Let’s face it: wood-firing is hard work. Days and weeks of sawing, splitting, and stacking wood, cleaning shelves, and making pots to fill the kiln. Then come the long hours of loading and firing—hot, laborious, physically demanding work. And, this is after the heavy lifting of bricks, mortar, rocks, and steel required to build the kiln. The sheer effort it takes to get a fired pot, let alone a good one, is heroic. It’s not for the faint of heart. And historically, in U.S., it’s been a man’s world.
Since the 1960s, women in the United States have been wood-firing against the odds. They have persevered through such challenges as discrimination, child-rearing, marriage, divorce, education, apprenticeships, aging, and the intense physical effort that it requires. Some have done so quietly, building their kilns in the backwoods with little or no help, making and firing in relative obscurity. Others have fired with the help of fellow potters, friends, family, or neighbors. Still others have become mentors and teachers, passing the torch to subsequent generations.
I recently had the great honor of talking to many contemporary American women wood-fire artists about their experiences. Of course, there are many other women that I did not have the chance to speak with, and their contributions to the lineage of wood-firing are equally important. Each makes the collective light of the fire grow brighter, and each has a few intrepid women—our godmothers—to thank for bringing the flame to our shores and lighting the way.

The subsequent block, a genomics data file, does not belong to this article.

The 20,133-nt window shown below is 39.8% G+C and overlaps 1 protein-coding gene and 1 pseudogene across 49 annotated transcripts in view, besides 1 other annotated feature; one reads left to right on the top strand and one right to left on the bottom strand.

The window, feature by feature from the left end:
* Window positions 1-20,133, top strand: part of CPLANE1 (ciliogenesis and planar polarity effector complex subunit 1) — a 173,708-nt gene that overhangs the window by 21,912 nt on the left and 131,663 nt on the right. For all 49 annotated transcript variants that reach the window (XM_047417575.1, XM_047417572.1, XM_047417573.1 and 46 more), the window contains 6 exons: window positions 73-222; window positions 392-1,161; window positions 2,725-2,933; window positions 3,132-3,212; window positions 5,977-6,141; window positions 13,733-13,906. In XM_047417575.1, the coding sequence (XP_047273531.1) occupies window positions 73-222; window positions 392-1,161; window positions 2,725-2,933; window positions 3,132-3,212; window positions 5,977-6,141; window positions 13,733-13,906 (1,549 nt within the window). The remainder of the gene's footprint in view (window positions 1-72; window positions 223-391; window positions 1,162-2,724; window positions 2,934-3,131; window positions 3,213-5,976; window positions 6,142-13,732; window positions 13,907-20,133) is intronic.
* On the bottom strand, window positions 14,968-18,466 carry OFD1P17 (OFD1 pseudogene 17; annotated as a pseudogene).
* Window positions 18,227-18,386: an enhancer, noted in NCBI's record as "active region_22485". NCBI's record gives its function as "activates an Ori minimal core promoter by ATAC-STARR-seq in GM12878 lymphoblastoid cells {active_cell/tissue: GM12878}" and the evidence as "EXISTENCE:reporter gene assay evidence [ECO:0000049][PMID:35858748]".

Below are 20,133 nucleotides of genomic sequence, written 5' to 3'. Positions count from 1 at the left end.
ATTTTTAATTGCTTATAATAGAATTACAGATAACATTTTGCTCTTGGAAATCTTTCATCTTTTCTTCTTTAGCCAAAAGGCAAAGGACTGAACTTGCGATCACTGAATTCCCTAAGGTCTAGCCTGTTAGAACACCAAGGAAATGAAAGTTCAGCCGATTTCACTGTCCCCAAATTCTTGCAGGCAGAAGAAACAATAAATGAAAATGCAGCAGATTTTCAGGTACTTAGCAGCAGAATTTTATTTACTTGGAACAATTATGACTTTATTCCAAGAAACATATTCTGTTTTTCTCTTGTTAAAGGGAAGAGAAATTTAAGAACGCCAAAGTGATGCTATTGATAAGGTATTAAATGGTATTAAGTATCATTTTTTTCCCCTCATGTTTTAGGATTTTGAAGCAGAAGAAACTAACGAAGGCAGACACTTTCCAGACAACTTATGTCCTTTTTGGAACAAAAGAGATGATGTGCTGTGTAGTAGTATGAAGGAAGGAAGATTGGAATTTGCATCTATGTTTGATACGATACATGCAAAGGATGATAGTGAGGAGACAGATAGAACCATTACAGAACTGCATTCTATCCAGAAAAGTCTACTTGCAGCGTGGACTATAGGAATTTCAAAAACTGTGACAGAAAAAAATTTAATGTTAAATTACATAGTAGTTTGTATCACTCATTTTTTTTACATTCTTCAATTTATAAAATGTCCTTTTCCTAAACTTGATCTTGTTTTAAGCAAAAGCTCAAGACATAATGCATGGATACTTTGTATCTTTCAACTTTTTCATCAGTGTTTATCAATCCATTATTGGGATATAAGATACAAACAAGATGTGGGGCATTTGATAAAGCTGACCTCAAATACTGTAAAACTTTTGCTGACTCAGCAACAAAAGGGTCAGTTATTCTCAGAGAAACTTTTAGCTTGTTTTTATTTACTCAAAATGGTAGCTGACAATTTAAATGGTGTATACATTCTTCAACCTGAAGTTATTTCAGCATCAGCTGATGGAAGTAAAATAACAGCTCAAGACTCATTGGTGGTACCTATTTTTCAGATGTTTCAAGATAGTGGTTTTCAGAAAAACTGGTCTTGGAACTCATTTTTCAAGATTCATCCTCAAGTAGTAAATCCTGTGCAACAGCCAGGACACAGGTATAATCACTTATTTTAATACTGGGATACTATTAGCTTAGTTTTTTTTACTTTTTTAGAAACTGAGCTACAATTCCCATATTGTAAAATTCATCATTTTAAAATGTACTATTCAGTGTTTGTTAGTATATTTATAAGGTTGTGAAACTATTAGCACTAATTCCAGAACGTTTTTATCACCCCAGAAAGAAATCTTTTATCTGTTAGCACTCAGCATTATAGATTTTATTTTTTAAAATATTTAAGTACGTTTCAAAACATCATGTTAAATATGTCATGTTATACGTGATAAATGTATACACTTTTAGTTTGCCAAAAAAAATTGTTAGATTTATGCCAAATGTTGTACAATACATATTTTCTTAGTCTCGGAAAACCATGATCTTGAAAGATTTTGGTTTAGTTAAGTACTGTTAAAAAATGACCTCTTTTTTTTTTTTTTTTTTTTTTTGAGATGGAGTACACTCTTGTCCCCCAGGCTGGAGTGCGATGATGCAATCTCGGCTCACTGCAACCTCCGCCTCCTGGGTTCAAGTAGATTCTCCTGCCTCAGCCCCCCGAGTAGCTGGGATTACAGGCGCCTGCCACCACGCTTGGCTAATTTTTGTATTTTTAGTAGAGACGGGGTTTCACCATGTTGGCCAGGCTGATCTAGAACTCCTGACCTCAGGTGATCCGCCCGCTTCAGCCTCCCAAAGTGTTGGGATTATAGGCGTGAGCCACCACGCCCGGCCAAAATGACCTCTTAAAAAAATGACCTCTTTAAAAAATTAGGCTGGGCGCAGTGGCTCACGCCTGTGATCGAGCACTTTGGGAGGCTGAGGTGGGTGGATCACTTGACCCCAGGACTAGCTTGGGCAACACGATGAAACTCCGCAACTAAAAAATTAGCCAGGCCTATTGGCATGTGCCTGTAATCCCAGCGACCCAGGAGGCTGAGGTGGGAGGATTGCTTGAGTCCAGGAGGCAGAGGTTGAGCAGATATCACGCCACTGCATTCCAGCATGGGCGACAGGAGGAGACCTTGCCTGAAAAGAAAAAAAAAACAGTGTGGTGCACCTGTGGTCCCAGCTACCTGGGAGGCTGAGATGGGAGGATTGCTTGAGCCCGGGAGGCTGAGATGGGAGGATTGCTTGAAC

While firing with wood has been one of a few ways to finish pots for thousands of years (and in many countries, the only method), wood-firing as an artistic choice is relatively new in the U.S. Many believe it started with the importation of the Leach/Hamada aesthetic in the 1950s and the influence of early adopters of the Asian style. But, by some accounts, it was a woman who ignited the interest in wood-firing in this country and two other women who advanced its popularity.